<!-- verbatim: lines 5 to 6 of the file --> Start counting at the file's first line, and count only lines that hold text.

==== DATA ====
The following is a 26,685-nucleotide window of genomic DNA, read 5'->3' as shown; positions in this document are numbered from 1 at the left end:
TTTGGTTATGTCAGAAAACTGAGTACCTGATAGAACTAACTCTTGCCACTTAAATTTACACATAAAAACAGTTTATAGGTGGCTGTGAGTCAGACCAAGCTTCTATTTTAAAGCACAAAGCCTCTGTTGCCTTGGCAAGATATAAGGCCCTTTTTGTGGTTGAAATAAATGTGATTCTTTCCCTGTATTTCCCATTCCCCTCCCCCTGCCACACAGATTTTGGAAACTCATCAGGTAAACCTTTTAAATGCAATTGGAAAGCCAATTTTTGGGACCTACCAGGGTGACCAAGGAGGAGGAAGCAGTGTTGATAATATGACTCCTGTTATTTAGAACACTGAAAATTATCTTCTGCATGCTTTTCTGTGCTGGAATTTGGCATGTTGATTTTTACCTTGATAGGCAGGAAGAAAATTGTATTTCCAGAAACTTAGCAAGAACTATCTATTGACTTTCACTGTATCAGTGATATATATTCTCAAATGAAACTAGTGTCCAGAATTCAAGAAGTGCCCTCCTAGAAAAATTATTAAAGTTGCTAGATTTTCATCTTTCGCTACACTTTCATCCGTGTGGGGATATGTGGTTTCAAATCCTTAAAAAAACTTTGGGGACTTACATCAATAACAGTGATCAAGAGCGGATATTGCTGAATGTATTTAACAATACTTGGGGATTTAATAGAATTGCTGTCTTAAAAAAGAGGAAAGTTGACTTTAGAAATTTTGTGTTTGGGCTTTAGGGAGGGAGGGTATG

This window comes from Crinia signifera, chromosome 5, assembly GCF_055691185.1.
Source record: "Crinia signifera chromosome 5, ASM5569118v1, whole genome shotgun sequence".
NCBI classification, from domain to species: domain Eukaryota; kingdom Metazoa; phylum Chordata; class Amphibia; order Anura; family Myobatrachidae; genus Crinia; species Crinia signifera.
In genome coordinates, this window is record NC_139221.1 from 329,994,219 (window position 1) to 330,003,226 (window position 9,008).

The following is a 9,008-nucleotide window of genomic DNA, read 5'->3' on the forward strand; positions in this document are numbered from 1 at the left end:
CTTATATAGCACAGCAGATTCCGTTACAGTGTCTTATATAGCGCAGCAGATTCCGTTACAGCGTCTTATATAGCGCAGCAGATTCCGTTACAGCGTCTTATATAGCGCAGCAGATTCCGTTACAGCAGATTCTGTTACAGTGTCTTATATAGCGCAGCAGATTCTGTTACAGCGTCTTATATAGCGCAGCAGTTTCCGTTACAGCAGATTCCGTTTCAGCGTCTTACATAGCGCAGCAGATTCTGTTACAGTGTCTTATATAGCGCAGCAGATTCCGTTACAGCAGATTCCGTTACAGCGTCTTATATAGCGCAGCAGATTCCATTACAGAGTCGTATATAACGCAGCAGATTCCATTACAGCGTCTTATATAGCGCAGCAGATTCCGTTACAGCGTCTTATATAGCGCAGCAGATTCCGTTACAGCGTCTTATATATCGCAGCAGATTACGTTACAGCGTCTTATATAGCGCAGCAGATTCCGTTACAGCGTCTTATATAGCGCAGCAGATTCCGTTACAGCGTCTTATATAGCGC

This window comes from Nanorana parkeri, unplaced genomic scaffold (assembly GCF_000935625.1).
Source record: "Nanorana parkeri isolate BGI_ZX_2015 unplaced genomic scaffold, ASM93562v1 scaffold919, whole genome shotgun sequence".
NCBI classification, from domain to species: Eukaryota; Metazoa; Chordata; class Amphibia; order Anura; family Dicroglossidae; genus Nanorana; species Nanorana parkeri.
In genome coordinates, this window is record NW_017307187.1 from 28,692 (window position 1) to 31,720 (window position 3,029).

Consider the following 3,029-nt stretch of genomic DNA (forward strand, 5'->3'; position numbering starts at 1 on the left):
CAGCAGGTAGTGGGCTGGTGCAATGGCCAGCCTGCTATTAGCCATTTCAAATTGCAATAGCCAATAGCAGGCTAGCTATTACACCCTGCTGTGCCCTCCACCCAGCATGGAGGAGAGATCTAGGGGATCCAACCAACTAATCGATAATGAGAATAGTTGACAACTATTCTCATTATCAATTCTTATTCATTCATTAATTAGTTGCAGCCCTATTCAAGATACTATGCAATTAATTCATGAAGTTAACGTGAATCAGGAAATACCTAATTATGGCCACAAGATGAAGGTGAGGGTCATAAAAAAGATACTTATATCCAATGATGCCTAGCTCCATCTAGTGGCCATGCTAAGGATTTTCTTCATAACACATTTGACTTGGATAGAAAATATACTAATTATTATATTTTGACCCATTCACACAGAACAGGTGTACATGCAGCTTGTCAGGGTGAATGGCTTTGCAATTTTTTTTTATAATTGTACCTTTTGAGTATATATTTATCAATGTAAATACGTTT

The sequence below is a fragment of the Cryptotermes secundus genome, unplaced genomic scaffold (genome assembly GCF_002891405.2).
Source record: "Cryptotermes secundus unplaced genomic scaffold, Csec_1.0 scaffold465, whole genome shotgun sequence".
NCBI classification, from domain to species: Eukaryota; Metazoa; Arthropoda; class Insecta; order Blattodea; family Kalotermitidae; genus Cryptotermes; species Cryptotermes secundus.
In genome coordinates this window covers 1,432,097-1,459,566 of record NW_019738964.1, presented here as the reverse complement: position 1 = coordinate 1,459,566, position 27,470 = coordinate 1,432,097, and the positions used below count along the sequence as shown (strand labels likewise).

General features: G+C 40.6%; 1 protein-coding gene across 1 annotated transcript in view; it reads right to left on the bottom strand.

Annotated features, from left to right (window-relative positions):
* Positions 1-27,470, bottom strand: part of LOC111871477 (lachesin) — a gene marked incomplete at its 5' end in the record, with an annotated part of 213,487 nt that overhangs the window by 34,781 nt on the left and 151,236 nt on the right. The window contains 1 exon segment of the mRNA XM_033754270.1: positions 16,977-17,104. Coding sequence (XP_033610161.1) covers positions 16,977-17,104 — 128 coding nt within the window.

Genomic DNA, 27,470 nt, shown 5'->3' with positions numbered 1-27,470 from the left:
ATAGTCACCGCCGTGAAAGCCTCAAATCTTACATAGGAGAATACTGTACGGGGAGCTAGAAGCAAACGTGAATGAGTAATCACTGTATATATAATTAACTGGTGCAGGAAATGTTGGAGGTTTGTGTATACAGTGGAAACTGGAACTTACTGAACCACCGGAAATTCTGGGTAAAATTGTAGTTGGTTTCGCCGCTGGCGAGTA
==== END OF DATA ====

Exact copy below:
NCBI classification, from domain to species: domain Eukaryota; kingdom Metazoa; phylum Chordata; class Amphibia; order Anura; family Myobatrachidae; genus Crinia; species Crinia signifera.
In genome coordinates, this window is record NC_139221.1 from 329,994,219 (window position 1) to 330,003,226 (window position 9,008).